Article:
Posted by Jonathan Maus (Publisher/Editor) on May 29th, 2018 at 3:57 pm
Something quietly profound happened last Thursday May 24th: The zoning maps and zoning code of Portland’s 2035 Comprehensive Plan went into effect.
Among the many updates and additions is a new policy on “drive-thrus”. Specifically, it is now against city code to deny service at outdoor windows to people using bikes, feet, and mobility devices.
The new code is found in chapter 224 of the new plan. In 33.224.070 Multi-Modal Access the code states, “When a drive-through facility is open and other pedestrian-oriented customer entrances to the business are unavailable or locked, the drive-through facility must serve customers using modes other than a vehicle such as pedestrians and bicyclists.” This applies to not only food establishments but banks, gas stations, pharmacies, and any retail business that has an outdoor service window. Portland has about 308 “drive-thrus” citywide.
Of course businesses that “get it” won’t limit bicycle users to limited access hours and will allow non-drivers to use outdoor service windows at any time.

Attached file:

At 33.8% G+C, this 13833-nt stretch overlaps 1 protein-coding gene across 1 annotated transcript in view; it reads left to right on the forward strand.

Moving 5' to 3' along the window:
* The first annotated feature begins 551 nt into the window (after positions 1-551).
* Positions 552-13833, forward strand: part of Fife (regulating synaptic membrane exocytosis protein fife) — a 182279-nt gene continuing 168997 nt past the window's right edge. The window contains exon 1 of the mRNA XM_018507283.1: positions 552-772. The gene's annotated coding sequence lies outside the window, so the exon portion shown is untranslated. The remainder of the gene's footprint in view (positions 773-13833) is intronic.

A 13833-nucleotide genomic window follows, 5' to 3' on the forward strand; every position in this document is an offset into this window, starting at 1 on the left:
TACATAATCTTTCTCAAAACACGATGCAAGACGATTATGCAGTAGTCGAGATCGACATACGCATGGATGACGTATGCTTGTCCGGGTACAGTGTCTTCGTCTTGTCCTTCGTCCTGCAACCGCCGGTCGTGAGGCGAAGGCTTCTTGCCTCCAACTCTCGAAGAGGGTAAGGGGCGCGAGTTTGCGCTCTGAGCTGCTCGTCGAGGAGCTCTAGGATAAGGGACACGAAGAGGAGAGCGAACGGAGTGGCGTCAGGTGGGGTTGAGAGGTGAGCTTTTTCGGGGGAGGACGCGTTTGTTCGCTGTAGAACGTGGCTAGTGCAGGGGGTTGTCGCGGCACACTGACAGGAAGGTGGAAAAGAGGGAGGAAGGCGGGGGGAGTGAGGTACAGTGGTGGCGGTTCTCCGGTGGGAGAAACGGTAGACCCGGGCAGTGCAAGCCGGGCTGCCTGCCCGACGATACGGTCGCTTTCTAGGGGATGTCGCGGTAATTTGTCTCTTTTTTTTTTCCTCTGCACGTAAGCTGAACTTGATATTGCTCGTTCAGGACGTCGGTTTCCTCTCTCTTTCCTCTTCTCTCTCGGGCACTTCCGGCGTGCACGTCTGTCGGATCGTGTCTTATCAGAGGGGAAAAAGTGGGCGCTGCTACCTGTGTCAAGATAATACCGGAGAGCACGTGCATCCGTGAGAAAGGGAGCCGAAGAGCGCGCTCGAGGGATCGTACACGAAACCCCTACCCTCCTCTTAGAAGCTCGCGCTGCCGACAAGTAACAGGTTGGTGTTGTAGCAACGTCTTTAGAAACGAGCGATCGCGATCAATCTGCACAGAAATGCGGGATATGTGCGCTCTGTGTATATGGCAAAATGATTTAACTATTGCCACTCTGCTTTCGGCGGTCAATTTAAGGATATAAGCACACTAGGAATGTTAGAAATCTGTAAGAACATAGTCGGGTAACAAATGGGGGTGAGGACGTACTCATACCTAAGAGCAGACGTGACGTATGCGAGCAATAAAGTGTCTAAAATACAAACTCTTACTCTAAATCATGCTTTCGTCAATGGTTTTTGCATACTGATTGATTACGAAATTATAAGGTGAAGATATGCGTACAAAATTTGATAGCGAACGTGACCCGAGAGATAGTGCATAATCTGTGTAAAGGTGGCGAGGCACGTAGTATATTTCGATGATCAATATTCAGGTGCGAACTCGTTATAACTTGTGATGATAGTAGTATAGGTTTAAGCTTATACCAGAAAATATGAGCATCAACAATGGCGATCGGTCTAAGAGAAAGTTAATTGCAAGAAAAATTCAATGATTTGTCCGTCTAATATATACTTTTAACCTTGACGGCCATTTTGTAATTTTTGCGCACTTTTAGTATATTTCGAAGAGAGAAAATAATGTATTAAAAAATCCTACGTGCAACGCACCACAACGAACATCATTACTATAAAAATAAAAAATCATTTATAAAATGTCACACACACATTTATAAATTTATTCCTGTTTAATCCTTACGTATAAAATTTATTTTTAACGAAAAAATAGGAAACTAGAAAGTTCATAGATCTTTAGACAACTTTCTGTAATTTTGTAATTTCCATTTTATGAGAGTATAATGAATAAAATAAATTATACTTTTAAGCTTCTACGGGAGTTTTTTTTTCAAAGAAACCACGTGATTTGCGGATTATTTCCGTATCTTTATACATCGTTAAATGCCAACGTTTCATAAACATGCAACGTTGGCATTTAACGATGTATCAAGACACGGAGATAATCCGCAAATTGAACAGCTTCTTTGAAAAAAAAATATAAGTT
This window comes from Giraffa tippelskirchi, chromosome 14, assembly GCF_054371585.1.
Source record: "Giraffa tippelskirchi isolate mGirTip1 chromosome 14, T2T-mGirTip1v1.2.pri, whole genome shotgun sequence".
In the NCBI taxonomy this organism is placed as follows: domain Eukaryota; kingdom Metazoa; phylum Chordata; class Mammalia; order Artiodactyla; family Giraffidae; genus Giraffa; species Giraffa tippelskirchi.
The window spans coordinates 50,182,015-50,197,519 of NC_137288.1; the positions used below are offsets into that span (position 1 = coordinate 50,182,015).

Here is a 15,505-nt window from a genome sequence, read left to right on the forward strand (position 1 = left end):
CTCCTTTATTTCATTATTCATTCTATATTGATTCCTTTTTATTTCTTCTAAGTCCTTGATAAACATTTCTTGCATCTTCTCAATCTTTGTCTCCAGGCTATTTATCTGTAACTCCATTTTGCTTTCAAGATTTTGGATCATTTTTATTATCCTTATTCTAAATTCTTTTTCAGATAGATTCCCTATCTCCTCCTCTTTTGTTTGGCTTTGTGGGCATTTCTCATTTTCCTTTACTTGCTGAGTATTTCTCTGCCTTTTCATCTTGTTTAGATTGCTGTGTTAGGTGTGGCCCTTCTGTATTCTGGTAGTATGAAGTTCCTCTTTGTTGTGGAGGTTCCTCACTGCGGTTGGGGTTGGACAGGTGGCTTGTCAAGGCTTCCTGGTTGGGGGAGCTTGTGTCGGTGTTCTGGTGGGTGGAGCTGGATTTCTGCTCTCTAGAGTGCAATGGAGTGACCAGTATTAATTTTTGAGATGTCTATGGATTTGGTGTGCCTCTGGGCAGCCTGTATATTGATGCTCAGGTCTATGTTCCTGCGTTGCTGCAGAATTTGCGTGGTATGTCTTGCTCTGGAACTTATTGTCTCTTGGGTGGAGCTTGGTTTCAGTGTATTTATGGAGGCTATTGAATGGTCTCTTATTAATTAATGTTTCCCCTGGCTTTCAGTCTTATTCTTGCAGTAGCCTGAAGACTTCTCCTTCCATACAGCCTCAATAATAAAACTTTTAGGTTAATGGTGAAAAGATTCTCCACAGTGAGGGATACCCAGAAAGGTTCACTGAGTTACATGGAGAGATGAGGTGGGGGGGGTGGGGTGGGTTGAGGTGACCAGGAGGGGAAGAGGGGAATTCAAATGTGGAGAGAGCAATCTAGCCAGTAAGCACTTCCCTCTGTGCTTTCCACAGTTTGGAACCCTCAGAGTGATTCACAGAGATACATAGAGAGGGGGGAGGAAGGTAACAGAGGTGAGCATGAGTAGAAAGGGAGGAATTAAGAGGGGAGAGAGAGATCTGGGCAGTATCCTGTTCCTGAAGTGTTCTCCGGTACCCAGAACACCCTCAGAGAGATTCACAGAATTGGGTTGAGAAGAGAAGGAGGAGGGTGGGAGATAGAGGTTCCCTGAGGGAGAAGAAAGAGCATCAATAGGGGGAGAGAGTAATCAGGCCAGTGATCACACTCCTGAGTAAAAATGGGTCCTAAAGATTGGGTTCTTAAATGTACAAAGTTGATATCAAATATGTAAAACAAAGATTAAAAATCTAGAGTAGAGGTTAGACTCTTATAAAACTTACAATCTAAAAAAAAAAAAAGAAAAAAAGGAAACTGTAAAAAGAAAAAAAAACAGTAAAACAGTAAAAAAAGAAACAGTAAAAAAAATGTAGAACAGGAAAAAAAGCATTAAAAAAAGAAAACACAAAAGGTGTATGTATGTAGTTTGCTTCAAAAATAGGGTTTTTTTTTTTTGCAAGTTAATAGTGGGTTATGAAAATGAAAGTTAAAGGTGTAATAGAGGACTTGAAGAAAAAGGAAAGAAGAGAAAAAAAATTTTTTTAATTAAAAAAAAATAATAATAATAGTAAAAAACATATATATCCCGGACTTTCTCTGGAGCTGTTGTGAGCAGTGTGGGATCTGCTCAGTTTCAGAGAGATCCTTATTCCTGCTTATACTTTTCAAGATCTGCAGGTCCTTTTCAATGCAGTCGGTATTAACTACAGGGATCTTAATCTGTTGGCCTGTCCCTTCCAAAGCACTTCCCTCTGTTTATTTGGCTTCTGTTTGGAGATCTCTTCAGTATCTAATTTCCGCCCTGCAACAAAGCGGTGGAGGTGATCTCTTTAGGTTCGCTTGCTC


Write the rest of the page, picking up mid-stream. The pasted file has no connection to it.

This code was inserted into the Comp Plan as an amendment in 2016 by Portland Planning and Sustainability Commissioner Chris Smith. As we reported in September of that year, Smith felt like enshrining the right to service even if you’re not using an automobile was an issue of basic fairness. “Ideally you can’t refuse service based on mode,” Smith told us. “In a city that aims to be less than 30 percent single-occupancy vehicle mode share, that’s just not cool.”
You’ll note that the new code only applies when main doors and entrances are closed. Smith says this was done for three main reasons: to make the change more politically palatable; to recognize that some drive-thrus are inherently unsafe for people outside of cars; and to not create undue insurance/liability burdens on business owners. “The driving public policy motivation for me was access to the service/business, which can be achieved either by providing access to the drive-thru or by leaving the front door open,” Smith shared.
The origin of this code update dates back to 2009 when Portland writer and self-described “family biking evangelist” Sarah Gilbert was denied service at the window of the Burgerville restaurant at SE Powell and 25th. Her story went viral and Burgerville was ultimately persuaded to change their policy.
Smith says if you’re refused service while on your bike and if access to the business is otherwise unavailable, you can file a zoning code complaint online or by calling (503) 823-CODE.
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